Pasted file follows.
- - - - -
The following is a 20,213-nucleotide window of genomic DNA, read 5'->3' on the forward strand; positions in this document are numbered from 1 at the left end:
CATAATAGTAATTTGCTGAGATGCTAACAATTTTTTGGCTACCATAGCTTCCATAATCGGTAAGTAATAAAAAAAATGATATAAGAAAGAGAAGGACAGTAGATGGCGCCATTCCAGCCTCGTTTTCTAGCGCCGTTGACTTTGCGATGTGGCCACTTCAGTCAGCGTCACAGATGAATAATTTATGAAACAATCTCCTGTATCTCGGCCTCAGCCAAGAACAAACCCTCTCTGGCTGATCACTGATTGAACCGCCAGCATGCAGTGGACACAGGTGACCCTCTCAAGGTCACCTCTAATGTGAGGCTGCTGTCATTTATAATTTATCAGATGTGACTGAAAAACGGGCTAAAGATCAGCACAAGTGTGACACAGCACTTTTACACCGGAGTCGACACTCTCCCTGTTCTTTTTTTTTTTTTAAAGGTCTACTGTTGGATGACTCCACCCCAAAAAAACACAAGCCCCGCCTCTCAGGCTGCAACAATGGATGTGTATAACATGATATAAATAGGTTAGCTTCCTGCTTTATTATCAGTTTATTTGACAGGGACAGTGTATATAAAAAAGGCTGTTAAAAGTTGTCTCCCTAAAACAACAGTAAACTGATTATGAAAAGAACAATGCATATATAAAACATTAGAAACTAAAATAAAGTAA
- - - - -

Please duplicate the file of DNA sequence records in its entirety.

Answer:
The following is a 20,213-nucleotide window of genomic DNA, read 5'->3' on the forward strand; positions in this document are numbered from 1 at the left end:
CATAATAGTAATTTGCTGAGATGCTAACAATTTTTTGGCTACCATAGCTTCCATAATCGGTAAGTAATAAAAAAAATGATATAAGAAAGAGAAGGACAGTAGATGGCGCCATTCCAGCCTCGTTTTCTAGCGCCGTTGACTTTGCGATGTGGCCACTTCAGTCAGCGTCACAGATGAATAATTTATGAAACAATCTCCTGTATCTCGGCCTCAGCCAAGAACAAACCCTCTCTGGCTGATCACTGATTGAACCGCCAGCATGCAGTGGACACAGGTGACCCTCTCAAGGTCACCTCTAATGTGAGGCTGCTGTCATTTATAATTTATCAGATGTGACTGAAAAACGGGCTAAAGATCAGCACAAGTGTGACACAGCACTTTTACACCGGAGTCGACACTCTCCCTGTTCTTTTTTTTTTTTTAAAGGTCTACTGTTGGATGACTCCACCCCAAAAAAACACAAGCCCCGCCTCTCAGGCTGCAACAATGGATGTGTATAACATGATATAAATAGGTTAGCTTCCTGCTTTATTATCAGTTTATTTGACAGGGACAGTGTATATAAAAAAGGCTGTTAAAAGTTGTCTCCCTAAAACAACAGTAAACTGATTATGAAAAGAACAATGCATATATAAAACATTAGAAACTAAAATAAAGTAA